Toronto, ON – A multidisciplinary University of Saskatchewan research team will treat dogs with drug-resistant lymphoma to uncover the reasons for this resistance and to identify ways to reverse it. Although scientists have identified the various processes involved in anticancer drug resistance, it remains a major problem and effective treatment is lacking. The study recently received a $165,000 Innovation Grant from the Canadian Cancer Society.
“The cancer we’re studying – lymphoma – is very similar to human non-Hodgkin lymphoma. It’s spontaneous and responds to drug therapy. The same therapies are used, and both the canine and human cancers develop similar drug resistance,” says Dr Troy Harkness, who is study leader and a molecular geneticist and professor at the university. “Because dogs age faster than humans, their disease advances more quickly and we are able to observe results that much sooner.”
The dogs participating in the study have already been diagnosed with drug-resistant lymphoma. They will receive treatment on an outpatient basis and the results of their treatment will be analyzed as part of this study.
For over a decade, Dr Harkness’ research has focused primarily on cancers that no longer respond to treatment. Last year his research team began studying the effect of Metformin on dogs with drug-resistant lymphoma. Metformin is a drug that has long been used to treat type 2 diabetes. Metformin is thought to have anti-cancer properties, potentially by decreasing the risk of cancer and may also have an impact on existing cancers.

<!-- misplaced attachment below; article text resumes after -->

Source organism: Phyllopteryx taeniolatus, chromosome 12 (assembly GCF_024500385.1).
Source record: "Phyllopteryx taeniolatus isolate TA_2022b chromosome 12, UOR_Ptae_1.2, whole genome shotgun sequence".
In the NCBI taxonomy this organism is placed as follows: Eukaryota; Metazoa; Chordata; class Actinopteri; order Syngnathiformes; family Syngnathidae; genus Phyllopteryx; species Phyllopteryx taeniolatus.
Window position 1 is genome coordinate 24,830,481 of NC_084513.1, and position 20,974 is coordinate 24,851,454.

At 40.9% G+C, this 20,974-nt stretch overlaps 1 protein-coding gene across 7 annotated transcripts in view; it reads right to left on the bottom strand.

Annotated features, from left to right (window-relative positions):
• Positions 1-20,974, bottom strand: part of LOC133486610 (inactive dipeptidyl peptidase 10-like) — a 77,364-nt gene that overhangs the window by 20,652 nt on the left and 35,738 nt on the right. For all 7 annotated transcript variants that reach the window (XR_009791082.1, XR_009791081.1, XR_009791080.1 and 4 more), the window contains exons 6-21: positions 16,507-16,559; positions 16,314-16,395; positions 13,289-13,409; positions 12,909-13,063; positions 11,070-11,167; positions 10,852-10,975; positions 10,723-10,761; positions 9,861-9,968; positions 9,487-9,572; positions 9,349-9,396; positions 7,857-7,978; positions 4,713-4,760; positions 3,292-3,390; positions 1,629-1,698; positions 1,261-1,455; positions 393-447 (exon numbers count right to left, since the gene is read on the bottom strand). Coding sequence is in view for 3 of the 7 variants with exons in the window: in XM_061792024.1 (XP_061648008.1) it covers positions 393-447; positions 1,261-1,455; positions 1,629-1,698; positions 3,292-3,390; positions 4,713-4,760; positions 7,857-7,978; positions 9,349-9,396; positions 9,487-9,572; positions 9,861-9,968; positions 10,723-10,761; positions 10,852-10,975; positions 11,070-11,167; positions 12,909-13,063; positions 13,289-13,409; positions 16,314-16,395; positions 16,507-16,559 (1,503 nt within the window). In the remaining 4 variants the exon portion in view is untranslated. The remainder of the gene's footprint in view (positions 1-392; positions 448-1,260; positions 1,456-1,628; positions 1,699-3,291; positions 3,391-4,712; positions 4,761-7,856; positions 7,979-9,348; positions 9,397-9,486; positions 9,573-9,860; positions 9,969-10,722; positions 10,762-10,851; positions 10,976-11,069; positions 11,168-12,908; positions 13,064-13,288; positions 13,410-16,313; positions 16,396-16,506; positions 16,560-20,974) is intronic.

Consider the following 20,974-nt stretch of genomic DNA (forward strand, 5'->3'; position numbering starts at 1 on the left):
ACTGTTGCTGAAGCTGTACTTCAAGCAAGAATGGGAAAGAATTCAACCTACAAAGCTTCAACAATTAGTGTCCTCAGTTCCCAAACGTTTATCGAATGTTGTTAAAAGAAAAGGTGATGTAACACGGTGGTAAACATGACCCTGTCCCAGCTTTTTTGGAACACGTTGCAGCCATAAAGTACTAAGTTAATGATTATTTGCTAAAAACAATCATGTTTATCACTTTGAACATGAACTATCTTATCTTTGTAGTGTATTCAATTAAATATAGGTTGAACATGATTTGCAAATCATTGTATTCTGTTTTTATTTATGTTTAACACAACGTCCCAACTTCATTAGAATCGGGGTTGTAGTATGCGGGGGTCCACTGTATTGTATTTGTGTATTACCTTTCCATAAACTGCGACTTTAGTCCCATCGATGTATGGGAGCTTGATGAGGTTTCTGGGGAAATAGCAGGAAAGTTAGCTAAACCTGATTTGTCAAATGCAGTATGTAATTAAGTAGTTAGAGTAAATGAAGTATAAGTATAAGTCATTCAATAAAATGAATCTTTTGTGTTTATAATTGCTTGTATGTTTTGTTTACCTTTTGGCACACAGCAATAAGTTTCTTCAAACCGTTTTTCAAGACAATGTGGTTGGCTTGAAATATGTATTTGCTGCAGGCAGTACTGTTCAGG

In this study, the researchers will combine Metformin with standard chemotherapy to test if this will re-sensitize the dogs to anticancer drugs. To unravel how the drug is affecting cancer, the researchers will identify molecular markers of drug resistance, test whether Metformin can return these markers to normal, and build a database of the genetic changes associated with the onset of canine lymphoma. The Saskatchewan researchers are the first in the world to look at how Metformin may work to reverse lymphoma drug resistance in dogs.
The canine patients are being cared for by a team of veterinarians (Drs Val MacDonald and Casey Gaunt at the Western College of Veterinary Medicine). The team of scientists also includes experts in medical endocrinology (Dr Terra Arnason) and bioinformatics (Dr Tony Kusalik). The multidisciplinary team is essential to understanding the genetic activity – which genes are turned on or off – and identifying potential targets for new drug treatments.
“Whatever we find in dogs, we predict will be similar in humans. If we find the right combination, we may be able to predict earlier when multiple drug resistance is happening, target these individuals and start with a new treatment that may ultimately be more effective,” says Dr Harkness.
The team should collect enough data within 2 years to have a good idea whether Metformin assists in reversing drug resistance. Then a similar study could be run with people to apply what the team has learned in dogs.
A video about Dr Harkness’ research can be viewed here.